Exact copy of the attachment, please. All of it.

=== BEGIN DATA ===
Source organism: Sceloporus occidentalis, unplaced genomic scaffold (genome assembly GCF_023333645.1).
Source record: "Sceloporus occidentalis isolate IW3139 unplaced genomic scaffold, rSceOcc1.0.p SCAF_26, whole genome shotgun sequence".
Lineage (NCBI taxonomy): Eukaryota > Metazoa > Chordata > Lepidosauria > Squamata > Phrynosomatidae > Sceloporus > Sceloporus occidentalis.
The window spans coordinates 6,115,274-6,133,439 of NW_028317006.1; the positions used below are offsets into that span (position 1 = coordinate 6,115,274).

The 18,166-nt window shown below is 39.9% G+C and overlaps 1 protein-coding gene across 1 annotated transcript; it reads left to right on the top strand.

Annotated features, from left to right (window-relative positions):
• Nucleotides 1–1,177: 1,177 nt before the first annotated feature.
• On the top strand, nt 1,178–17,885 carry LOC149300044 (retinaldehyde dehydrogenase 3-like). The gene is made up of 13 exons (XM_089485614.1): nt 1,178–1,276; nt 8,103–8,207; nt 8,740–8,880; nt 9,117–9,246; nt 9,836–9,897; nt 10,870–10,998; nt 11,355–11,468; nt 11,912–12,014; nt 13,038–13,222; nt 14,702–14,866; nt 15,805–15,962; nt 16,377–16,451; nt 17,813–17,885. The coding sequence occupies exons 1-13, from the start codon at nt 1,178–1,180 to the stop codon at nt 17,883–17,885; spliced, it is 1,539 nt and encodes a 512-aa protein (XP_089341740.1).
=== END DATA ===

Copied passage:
Source organism: Sceloporus occidentalis, unplaced genomic scaffold (genome assembly GCF_023333645.1).
Source record: "Sceloporus occidentalis isolate IW3139 unplaced genomic scaffold, rSceOcc1.0.p SCAF_26, whole genome shotgun sequence".
Lineage (NCBI taxonomy): Eukaryota > Metazoa > Chordata > Lepidosauria > Squamata > Phrynosomatidae > Sceloporus > Sceloporus occidentalis.
The window spans coordinates 6,115,274-6,133,439 of NW_028317006.1; the positions used below are offsets into that span (position 1 = coordinate 6,115,274).

The 18,166-nt window shown below is 39.9% G+C and overlaps 1 protein-coding gene across 1 annotated transcript; it reads left to right on the top strand.

Annotated features, from left to right (window-relative positions):
• Nucleotides 1–1,177: 1,177 nt before the first annotated feature.
• On the top strand, nt 1,178–17,885 carry LOC149300044 (retinaldehyde dehydrogenase 3-like). The gene is made up of 13 exons (XM_089485614.1): nt 1,178–1,276; nt 8,103–8,207; nt 8,740–8,880; nt 9,117–9,246; nt 9,836–9,897; nt 10,870–10,998; nt 11,355–11,468; nt 11,912–12,014; nt 13,038–13,222; nt 14,702–14,866; nt 15,805–15,962; nt 16,377–16,451; nt 17,813–17,885. The coding sequence occupies exons 1-13, from the start codon at nt 1,178–1,180 to the stop codon at nt 17,883–17,885; spliced, it is 1,539 nt and encodes a 512-aa protein (XP_089341740.1).